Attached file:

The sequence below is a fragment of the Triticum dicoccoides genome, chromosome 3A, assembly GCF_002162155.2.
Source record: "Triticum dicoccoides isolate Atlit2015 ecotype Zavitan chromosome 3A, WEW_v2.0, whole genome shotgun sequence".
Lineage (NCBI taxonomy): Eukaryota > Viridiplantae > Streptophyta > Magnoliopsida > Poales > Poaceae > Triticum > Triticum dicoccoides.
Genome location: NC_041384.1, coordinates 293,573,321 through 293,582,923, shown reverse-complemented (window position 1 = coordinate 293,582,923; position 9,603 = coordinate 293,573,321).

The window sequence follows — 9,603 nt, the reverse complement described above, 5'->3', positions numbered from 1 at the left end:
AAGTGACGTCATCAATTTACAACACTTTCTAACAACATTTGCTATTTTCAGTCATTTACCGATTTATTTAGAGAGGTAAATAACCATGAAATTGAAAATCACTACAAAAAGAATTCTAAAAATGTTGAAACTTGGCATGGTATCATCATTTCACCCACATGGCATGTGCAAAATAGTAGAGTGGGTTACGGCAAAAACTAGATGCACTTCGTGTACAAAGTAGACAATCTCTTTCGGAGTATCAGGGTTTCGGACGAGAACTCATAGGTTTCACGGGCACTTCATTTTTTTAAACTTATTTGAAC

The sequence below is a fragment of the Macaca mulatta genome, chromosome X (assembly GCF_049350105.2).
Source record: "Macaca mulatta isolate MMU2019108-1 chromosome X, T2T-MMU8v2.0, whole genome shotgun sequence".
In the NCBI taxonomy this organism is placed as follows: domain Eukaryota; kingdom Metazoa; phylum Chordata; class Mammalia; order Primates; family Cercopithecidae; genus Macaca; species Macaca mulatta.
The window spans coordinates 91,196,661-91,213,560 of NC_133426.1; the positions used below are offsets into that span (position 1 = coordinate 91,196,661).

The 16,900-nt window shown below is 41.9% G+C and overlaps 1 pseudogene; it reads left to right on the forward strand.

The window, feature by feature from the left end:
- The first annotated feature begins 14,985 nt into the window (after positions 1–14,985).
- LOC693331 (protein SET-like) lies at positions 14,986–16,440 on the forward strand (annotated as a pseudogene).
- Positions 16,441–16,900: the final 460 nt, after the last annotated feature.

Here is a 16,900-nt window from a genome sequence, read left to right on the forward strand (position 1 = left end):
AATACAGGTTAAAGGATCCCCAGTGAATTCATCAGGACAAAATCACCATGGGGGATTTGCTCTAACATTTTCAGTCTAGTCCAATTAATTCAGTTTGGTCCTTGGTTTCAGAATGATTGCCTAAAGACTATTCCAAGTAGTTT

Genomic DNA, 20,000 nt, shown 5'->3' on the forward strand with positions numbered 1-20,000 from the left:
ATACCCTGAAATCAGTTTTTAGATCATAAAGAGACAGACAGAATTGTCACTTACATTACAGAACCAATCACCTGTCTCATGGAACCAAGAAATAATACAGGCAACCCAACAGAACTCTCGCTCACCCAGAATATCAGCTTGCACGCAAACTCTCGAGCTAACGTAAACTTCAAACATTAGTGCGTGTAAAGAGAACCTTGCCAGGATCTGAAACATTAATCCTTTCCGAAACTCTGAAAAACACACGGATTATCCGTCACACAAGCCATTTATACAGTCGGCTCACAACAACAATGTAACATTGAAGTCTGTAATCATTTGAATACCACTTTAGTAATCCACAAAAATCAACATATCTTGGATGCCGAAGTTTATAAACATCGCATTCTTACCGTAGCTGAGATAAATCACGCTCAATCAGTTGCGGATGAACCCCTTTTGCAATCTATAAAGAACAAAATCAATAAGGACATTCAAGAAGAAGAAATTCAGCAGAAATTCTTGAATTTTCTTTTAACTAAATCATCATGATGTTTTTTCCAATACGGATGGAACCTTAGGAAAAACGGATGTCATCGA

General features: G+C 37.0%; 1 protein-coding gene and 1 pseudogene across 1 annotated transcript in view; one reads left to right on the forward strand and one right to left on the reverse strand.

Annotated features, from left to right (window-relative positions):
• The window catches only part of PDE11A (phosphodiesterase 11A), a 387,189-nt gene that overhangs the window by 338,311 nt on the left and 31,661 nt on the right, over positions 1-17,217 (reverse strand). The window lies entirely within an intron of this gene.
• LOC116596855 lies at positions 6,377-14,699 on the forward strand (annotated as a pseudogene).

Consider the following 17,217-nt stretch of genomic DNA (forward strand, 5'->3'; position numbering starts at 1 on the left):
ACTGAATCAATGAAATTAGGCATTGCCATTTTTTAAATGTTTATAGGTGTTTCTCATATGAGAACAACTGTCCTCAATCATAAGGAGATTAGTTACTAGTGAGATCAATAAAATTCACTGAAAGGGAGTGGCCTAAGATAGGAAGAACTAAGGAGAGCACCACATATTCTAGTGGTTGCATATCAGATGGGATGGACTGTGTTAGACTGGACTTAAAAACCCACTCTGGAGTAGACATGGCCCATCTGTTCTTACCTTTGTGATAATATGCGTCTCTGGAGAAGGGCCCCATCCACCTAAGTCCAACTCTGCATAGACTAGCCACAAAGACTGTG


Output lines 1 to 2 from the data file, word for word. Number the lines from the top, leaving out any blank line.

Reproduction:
The sequence below is a fragment of the Triticum dicoccoides genome, chromosome 3A, assembly GCF_002162155.2.
Source record: "Triticum dicoccoides isolate Atlit2015 ecotype Zavitan chromosome 3A, WEW_v2.0, whole genome shotgun sequence".